Thursday, 06 October 2016 11:12

Knitwear Trend Roll With It

rollneck turtleneck menswear knitwear Tom FordMaybe it’s in homage to the latest Oasis documentary, but the roll-with-it thin-knit roll neck is the default easy menswear knitwear trend of the season. (That was quite a mouthful, or in this case, a neck full).

I'm not sure whether Liam or Noel would do a louche jewel-coloured rollneck with contrasting velvet jacket, but I'm sure they'll agree that it looks pretty good. Go for something fine, maybe a Merino wool or cashmere silk mix, if your budget allows for it. Look for golds, reds, pinks or oatmeal and team with a contrasting jacket like in Tom Ford's latest advertising campaign. This is easy, but cool dressing. Trust me, between now and next summer, you'll reach for the reliable rollneck and it'll leave you feeling supersonic!

Left - Tom Ford - Classic Cashmere Turtleneck - $1290

rollneck John Smedley knitwear men's trendsLeft - John Smedley - Connell Deep Claret - £145

 Below - Hymn - Maximum Roll Neck Burgundy - £50 From John Lewis

red rollneck Hymn John Lewis menswear  

Gucci roll neck trend menswearLeft - Gucci - Cashmere Turtleneck - £485

rollneck River Island trend knitwearLeft - River Island - Light Brown Ribbed Roll Neck Jumper - £25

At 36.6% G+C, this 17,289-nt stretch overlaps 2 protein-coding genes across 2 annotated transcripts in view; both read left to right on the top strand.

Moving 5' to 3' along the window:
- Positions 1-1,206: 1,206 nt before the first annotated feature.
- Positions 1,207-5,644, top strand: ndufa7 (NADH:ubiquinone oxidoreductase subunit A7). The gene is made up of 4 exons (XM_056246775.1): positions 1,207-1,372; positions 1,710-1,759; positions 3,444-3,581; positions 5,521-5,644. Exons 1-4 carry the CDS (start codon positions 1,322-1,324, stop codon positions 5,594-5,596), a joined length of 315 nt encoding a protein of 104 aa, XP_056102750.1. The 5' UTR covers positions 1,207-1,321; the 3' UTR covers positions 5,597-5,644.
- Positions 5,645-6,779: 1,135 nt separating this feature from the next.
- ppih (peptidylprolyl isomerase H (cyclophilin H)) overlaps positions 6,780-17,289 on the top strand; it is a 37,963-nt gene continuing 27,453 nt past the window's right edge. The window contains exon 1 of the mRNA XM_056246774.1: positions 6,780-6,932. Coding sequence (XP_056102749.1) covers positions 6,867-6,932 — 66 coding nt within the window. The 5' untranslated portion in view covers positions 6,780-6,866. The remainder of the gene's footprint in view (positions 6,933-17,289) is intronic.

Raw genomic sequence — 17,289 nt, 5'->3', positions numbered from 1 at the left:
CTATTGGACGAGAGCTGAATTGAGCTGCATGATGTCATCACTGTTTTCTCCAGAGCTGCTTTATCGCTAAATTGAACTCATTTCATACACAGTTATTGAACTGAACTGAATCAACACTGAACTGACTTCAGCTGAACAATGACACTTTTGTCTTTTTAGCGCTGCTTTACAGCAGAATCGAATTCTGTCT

rollneck pink trends Topman The Chic Geek menswear Left - Topman Premium - Pink Roll Neck Jumper - £35

 

 

 

 

 

 

 

 

 

 

 

Thursday, 06 October 2016 10:47

Splash or Cash? The Pink Sweater

Pink sweater menswear Paul SmithIt's well established, now, that men can wear pink. Kanye loves a bit of pink on men, but that's enough about him.

It's an easy way of saying that you're openminded, up for trying new things and approachable. Who isn't going to like a man in a pink jumper?

Slightly differing shades, but still on the 'baby' spectrum, we have a super-soft cashmere number from Paul Smith or a great value jumper from Topman. Can't decide? Get both!

Left - Paul Smith - Pink Cashmere Sweater - £315

Below - Topman - Dusty Pink Mini Roll Neck Jumper - £25

men's pink sweater topman

Tuesday, 27 September 2016 15:34

ChicGeek Comment The Glen Luchford Fan Club

amber valletta 1997 prada glen luchfordI’m not going to lie, photographer, Glen Luchford’s, name wasn’t in my style vocab. until he teamed up with Alessandro Michele for the recent maximalist makeover at Gucci.